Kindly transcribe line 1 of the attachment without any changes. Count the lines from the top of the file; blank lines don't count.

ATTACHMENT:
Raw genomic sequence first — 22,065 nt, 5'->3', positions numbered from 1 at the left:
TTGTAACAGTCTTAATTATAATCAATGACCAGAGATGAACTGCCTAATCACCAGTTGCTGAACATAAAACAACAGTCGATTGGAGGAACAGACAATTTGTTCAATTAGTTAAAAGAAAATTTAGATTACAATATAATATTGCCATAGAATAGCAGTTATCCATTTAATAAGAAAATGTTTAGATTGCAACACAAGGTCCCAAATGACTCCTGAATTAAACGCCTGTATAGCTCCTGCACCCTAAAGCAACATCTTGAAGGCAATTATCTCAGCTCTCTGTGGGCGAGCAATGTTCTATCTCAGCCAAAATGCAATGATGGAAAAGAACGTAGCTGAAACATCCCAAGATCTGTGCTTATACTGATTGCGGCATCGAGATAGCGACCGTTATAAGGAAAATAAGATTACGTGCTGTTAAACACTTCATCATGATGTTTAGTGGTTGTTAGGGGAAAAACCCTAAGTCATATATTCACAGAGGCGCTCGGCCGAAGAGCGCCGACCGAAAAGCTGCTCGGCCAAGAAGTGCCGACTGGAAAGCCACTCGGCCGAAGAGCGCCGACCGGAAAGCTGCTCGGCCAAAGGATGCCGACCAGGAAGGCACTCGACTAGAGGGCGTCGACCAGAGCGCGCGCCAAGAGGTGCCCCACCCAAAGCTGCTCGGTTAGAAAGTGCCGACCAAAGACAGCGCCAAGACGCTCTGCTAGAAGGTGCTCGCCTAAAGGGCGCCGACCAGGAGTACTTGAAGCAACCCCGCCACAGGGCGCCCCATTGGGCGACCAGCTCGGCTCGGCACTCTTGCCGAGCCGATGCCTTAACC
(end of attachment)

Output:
Raw genomic sequence first — 22,065 nt, 5'->3', positions numbered from 1 at the left: